6 Social Media Dos and Don’ts During Application Season

Monday, January 27, 2020

College admissions social media dos and donLearn Best Practices Surrounding Social Media During the College Process

Whether it’s chronicling school tours or posting admissions outcomes, many students turn to social media to share their college admissions journey with friends and family. While there is nothing wrong with updating your profile regularly, it’s important to be mindful of what kind of content you are posting – especially during college application season.

A recent survey by Kaplan found that 36% of admissions officers have looked up applicants on social media to learn more about them – up from 25% last year. If you are preparing to apply to schools and wondering what your social media presence should look like, you’re in luck. We break down some of the top of do’s and don’ts surrounding social media below, so keep reading to get up to speed.

Do: Focus on your passions
Remember that admissions officers are looking to admit students with defined interests. Take advantage of social media to broadcast and explore the passions you are involved in. Include videos of your most recent soccer game, links to articles about your favorite band, and pictures of your artwork to showcase the kinds of activities you’re involved in once school is out of session.

Don’t: Post anything you wouldn’t want your parents or teachers to see
It might sound obvious, but far too many students post content that they later regret sharing. In order to avoid a social media mishap, imagine how your parent or teacher would react to any video, picture, or update you are about to share. If you’re unsure about posting something, avoid putting it on your feed—it’s always better to err on the side of caution versus sharing something that will come back to haunt you later. Remember that social media profiles are fair play during the application review process, so it’s really best to be mindful.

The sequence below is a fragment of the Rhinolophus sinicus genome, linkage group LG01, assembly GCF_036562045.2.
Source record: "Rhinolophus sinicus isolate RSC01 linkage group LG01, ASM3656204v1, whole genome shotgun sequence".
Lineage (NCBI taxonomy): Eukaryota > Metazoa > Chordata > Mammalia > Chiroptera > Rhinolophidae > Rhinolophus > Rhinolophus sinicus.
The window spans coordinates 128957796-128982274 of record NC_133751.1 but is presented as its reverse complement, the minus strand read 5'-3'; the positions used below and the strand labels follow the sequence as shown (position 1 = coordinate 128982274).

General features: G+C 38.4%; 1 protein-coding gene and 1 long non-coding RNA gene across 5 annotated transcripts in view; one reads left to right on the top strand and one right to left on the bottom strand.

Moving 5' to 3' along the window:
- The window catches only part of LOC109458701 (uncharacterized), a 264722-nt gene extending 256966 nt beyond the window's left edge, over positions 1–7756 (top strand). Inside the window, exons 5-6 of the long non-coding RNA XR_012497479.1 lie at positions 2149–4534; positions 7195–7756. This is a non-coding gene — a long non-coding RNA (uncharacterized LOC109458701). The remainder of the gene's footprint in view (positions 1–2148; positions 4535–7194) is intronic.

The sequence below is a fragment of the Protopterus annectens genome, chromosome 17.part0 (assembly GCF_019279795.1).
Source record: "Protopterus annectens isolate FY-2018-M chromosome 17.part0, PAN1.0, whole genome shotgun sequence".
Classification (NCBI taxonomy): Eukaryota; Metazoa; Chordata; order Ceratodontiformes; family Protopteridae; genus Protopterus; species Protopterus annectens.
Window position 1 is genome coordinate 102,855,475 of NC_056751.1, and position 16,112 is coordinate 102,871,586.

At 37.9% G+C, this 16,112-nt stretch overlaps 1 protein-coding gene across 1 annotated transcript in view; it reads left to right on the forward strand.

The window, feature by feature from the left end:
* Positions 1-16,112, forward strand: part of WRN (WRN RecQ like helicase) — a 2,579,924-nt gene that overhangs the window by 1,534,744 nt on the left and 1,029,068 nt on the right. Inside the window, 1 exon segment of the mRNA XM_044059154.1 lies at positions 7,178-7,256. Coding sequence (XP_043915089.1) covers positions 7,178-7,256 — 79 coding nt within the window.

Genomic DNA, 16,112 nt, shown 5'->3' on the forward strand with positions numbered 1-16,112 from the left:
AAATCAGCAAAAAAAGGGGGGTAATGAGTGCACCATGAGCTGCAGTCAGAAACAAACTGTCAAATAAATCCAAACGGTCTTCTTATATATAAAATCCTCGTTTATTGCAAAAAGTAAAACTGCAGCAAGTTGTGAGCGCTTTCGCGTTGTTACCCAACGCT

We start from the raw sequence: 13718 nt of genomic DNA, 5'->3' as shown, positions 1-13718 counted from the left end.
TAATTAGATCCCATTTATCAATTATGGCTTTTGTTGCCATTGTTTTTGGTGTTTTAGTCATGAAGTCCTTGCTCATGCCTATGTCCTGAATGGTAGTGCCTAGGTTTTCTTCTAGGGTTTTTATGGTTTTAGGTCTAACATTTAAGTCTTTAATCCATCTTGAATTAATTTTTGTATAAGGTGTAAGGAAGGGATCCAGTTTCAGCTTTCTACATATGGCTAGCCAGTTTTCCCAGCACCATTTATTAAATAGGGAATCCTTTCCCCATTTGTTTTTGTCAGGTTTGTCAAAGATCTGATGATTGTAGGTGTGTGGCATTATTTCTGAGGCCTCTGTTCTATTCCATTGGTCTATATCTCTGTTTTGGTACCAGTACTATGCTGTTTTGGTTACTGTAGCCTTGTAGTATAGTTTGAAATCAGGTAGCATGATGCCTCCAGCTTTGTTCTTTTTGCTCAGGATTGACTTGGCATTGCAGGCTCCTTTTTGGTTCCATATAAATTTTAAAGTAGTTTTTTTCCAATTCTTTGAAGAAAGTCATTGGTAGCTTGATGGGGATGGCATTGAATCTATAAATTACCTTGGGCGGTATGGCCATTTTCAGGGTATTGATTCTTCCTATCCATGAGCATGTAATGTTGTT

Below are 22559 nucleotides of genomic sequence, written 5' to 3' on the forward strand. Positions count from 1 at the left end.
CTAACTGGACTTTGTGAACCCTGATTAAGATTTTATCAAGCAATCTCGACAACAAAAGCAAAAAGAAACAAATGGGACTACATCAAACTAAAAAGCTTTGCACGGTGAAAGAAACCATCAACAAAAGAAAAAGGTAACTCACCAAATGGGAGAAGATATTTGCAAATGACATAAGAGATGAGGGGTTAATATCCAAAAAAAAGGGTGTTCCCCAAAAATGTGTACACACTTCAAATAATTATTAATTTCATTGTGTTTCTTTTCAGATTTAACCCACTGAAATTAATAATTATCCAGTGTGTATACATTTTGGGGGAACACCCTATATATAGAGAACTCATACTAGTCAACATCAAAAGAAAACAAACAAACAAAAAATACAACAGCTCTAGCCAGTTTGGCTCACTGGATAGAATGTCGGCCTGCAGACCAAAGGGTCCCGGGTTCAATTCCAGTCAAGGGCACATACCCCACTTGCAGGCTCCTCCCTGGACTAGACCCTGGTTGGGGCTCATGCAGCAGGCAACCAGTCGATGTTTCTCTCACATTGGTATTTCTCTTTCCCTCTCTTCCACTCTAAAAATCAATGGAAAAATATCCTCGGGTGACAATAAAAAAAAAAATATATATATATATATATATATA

Do: Incorporate bits and pieces of your college journey if it feels right
Whether you’re capturing your first school tour or sharing some exciting news, feel free to post updates on your college admissions journey if you want to. Strive to keep these positive and avoid saying anything negative about any of the schools you are considering (or any college at all for that matter.)

Don’t: Forget to be mindful of others
Many of your friends are likely navigating the same process, so keep posts positive and concise. While it’s totally ok to share good news, remember that some peers may be coping with difficult decisions and disappointing outcomes, so avoid repeated posts about the same topic or specific numbers (how much scholarship money you’re receiving, ACT scores, etc.)

Do: Use social media to get a glimpse at prospective school choices
Check out different university social media profiles when researching colleges and compiling your own best fit list. In addition to university-wide profiles, look for specific accounts for the majors, extracurricular activities, and opportunities that are of interest to you. This social media research can help give students a behind the scenes look at some of the colleges they are considering applying to.

Don’t: Make these profiles a deciding factor
While social media profiles can help prospective applicants learn more about a given college, they are no substitute for in-person visits. Even if you can’t make a campus tour, avoid using social media as your only source of information. Instead look into virtual tour options, alumni interviews, university webpages, and insight from your high school guidance counselor in order to gain a more well-rounded view of a potential school choice.

Social media can help students connect with one another and even learn more about prospective colleges, but it’s important to maintain proper etiquette. If you are in the midst of your college search and looking for additional information, our team of college admissions experts can provide nuanced guidance.



Related Topics

Social Media and College Admissions

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